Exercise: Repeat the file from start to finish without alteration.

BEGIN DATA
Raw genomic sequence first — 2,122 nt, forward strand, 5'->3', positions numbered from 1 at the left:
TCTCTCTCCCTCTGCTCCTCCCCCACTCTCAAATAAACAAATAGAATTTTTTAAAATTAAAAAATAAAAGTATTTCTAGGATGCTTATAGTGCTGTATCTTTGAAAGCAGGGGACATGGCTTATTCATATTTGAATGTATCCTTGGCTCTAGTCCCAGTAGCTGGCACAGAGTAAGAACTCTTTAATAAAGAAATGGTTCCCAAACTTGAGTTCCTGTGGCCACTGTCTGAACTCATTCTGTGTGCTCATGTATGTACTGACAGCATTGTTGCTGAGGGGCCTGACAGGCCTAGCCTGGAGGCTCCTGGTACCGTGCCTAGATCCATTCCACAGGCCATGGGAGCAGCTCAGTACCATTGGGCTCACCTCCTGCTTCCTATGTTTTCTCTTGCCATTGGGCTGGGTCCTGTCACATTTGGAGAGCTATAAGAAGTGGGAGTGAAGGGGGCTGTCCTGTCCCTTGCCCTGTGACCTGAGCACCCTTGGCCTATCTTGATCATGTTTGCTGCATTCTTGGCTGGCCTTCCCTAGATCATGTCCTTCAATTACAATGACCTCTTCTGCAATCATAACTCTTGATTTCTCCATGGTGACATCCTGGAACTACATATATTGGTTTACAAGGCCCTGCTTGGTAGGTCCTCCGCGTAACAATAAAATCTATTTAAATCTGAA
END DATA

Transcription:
Raw genomic sequence first — 2,122 nt, forward strand, 5'->3', positions numbered from 1 at the left:
TCTCTCTCCCTCTGCTCCTCCCCCACTCTCAAATAAACAAATAGAATTTTTTAAAATTAAAAAATAAAAGTATTTCTAGGATGCTTATAGTGCTGTATCTTTGAAAGCAGGGGACATGGCTTATTCATATTTGAATGTATCCTTGGCTCTAGTCCCAGTAGCTGGCACAGAGTAAGAACTCTTTAATAAAGAAATGGTTCCCAAACTTGAGTTCCTGTGGCCACTGTCTGAACTCATTCTGTGTGCTCATGTATGTACTGACAGCATTGTTGCTGAGGGGCCTGACAGGCCTAGCCTGGAGGCTCCTGGTACCGTGCCTAGATCCATTCCACAGGCCATGGGAGCAGCTCAGTACCATTGGGCTCACCTCCTGCTTCCTATGTTTTCTCTTGCCATTGGGCTGGGTCCTGTCACATTTGGAGAGCTATAAGAAGTGGGAGTGAAGGGGGCTGTCCTGTCCCTTGCCCTGTGACCTGAGCACCCTTGGCCTATCTTGATCATGTTTGCTGCATTCTTGGCTGGCCTTCCCTAGATCATGTCCTTCAATTACAATGACCTCTTCTGCAATCATAACTCTTGATTTCTCCATGGTGACATCCTGGAACTACATATATTGGTTTACAAGGCCCTGCTTGGTAGGTCCTCCGCGTAACAATAAAATCTATTTAAATCTGAA